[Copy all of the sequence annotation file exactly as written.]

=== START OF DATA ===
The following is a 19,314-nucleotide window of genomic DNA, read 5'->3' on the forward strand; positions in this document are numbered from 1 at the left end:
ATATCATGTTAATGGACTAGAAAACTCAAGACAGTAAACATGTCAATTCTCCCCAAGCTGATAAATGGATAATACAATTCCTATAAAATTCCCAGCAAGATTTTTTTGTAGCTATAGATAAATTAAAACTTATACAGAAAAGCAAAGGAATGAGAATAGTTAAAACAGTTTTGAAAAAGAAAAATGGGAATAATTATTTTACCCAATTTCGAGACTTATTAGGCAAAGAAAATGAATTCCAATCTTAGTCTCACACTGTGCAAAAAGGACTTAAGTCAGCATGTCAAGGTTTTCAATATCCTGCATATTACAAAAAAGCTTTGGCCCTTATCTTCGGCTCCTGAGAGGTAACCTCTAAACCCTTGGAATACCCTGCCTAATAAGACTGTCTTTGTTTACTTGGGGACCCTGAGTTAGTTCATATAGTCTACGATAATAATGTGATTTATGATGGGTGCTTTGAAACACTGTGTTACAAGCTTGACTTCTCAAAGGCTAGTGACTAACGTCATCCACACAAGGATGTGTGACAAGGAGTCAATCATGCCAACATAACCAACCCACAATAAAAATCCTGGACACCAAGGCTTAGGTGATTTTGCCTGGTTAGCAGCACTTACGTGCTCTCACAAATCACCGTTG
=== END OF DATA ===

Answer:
The following is a 19,314-nucleotide window of genomic DNA, read 5'->3' on the forward strand; positions in this document are numbered from 1 at the left end:
ATATCATGTTAATGGACTAGAAAACTCAAGACAGTAAACATGTCAATTCTCCCCAAGCTGATAAATGGATAATACAATTCCTATAAAATTCCCAGCAAGATTTTTTTGTAGCTATAGATAAATTAAAACTTATACAGAAAAGCAAAGGAATGAGAATAGTTAAAACAGTTTTGAAAAAGAAAAATGGGAATAATTATTTTACCCAATTTCGAGACTTATTAGGCAAAGAAAATGAATTCCAATCTTAGTCTCACACTGTGCAAAAAGGACTTAAGTCAGCATGTCAAGGTTTTCAATATCCTGCATATTACAAAAAAGCTTTGGCCCTTATCTTCGGCTCCTGAGAGGTAACCTCTAAACCCTTGGAATACCCTGCCTAATAAGACTGTCTTTGTTTACTTGGGGACCCTGAGTTAGTTCATATAGTCTACGATAATAATGTGATTTATGATGGGTGCTTTGAAACACTGTGTTACAAGCTTGACTTCTCAAAGGCTAGTGACTAACGTCATCCACACAAGGATGTGTGACAAGGAGTCAATCATGCCAACATAACCAACCCACAATAAAAATCCTGGACACCAAGGCTTAGGTGATTTTGCCTGGTTAGCAGCACTTACGTGCTCTCACAAATCACCGTTG